I don't want to turn off the lights and close the door behind us next summer. I do, however, want to rapidly flick the light switch on and off for a minute as a heads up to the Afghani people, signaling last call. Ten years is one thing; ten years and counting is another.

It's tough to tell what, if anything, the President was signaling with these answers. He says we'll help Afghanistan for the long term, but not necessarily with troops. That sounds good. But then he says we'll build on our military success even after next summer, and the only instance where he talks time he says "five years," and that's troubling. Mr. President, you promised the beginning of a withdrawal next summer, not a build-up. But what's most troubling is the mocking tone he uses when talking about the war's opponents. I am not an opponent of this war - yet - but taking a different position than the or demanding answers from the White House does not qualify as "obsessing."

The President said his focus is not on how to withdraw, but on how to win. I want to win in Afghanistan too, but at some point it becomes a Pyrrhic victory, a victory that just isn't worth what it once was. If by next summer the end isn’t in sight, we’ll have to get out. Even if the end is in sight but would require years more of troops-on-the-ground, we’ll have to get out. As I said, a decade is one thing, but a decade and counting is another - especially since a responsible withdrawal would take another full year anyway.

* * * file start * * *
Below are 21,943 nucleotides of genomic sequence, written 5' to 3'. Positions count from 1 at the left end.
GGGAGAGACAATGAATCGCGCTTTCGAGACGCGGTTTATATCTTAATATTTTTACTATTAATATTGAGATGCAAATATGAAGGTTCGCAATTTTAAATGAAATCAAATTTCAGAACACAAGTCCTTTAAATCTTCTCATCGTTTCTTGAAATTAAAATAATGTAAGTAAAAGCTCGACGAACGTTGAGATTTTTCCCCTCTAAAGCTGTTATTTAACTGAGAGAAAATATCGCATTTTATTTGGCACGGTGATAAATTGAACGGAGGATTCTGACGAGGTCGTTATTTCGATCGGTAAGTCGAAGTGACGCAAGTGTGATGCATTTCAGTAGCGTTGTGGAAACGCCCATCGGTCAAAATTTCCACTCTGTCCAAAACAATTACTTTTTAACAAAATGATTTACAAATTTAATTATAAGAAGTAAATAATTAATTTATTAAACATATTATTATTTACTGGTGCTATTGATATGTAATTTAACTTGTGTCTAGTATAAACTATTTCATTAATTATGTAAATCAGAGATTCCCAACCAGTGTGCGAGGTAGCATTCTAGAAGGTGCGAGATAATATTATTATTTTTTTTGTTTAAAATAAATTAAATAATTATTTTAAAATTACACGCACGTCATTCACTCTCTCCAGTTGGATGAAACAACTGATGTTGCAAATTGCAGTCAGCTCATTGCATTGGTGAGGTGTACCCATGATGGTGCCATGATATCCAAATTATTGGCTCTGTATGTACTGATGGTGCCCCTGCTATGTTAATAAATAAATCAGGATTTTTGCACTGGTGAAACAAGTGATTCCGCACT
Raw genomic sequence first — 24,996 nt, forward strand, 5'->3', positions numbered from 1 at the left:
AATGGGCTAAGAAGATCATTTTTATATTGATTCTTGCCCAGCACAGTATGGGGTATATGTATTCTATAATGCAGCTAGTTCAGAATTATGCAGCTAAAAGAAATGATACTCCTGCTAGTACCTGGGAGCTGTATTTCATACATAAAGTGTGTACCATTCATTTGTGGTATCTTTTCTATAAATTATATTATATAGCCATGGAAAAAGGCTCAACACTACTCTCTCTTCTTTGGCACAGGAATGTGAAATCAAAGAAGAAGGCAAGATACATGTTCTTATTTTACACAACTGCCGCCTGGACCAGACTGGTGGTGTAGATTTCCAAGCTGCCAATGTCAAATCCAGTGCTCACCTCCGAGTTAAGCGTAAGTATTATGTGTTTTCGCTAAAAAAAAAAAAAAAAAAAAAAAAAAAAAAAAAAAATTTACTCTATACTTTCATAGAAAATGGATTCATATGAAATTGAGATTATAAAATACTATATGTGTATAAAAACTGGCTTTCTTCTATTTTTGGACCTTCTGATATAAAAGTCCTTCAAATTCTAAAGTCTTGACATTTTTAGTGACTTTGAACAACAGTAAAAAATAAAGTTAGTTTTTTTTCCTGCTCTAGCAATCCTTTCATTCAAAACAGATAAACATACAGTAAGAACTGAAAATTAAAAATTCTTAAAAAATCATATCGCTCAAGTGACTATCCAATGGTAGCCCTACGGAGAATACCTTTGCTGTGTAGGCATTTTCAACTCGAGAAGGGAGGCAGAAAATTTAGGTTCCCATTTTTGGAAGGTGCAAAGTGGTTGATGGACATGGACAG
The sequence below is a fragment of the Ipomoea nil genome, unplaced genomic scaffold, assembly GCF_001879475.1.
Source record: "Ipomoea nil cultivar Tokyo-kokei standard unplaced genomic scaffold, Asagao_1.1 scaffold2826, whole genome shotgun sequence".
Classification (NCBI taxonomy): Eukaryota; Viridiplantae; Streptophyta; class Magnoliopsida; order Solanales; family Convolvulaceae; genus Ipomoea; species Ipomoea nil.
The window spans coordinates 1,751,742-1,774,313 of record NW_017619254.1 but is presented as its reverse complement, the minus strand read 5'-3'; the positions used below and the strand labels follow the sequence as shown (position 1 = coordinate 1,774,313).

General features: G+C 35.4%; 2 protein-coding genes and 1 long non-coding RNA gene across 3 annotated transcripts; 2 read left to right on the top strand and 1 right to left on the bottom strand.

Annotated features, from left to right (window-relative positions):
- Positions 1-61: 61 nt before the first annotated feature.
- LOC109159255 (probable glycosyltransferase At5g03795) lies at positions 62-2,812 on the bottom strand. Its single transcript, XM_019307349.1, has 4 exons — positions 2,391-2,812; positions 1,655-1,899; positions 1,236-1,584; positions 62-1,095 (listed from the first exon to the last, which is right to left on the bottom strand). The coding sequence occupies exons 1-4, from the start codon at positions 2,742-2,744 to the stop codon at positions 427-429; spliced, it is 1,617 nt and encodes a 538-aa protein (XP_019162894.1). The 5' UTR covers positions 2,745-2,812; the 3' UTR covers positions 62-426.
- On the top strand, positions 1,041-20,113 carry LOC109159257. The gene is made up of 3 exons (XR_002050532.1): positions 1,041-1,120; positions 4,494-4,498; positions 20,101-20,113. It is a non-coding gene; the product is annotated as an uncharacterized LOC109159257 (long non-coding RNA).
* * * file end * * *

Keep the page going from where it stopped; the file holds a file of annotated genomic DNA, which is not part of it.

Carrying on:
I'm with the President now, especially but on the domestic side, and I'll answer OFA's calls to help with the energy bill and the midterm election. But next summer’s review will include the withdrawal of at least two brigades and the implementation of a timetable, or Obama will likely lose me.

Weekend Open Thread

Beautiful weather, if a bit warm, for the Ironman here in Coeur d'Alene, ID and the Hoopfest tourney in nearby Spokane, WA today. Happy first official weekend of summer.

Any topics/races you'd like to see us cover this week? If nothing else, I plan to push the Going on Offense candidates a little and hope to do a post on why the BP oil spill is not Katrina.

Senator Byrd Hospitalized

From The Hill:

Sen. Robert Byrd (D-W.Va.) has been admitted to a Washington-area hospital and is in "seriously ill" condition, his office said in a news release Sunday.

The statement said that Byrd, 92, "was admitted to the hospital late last week suffering from what was believed to be heat exhaustion and severe dehydration as a result of the extreme temperatures." The region has experienced a stretch of temperatures in the 90s with high humidity.

Byrd's office said he was not expected to remain in the hospital more than a few days, but "other conditions have developed which has resulted in his condition being described as 'serious.'"

Here's wishing both Senator Byrd and former VP Cheney speedy releases and full recoveries.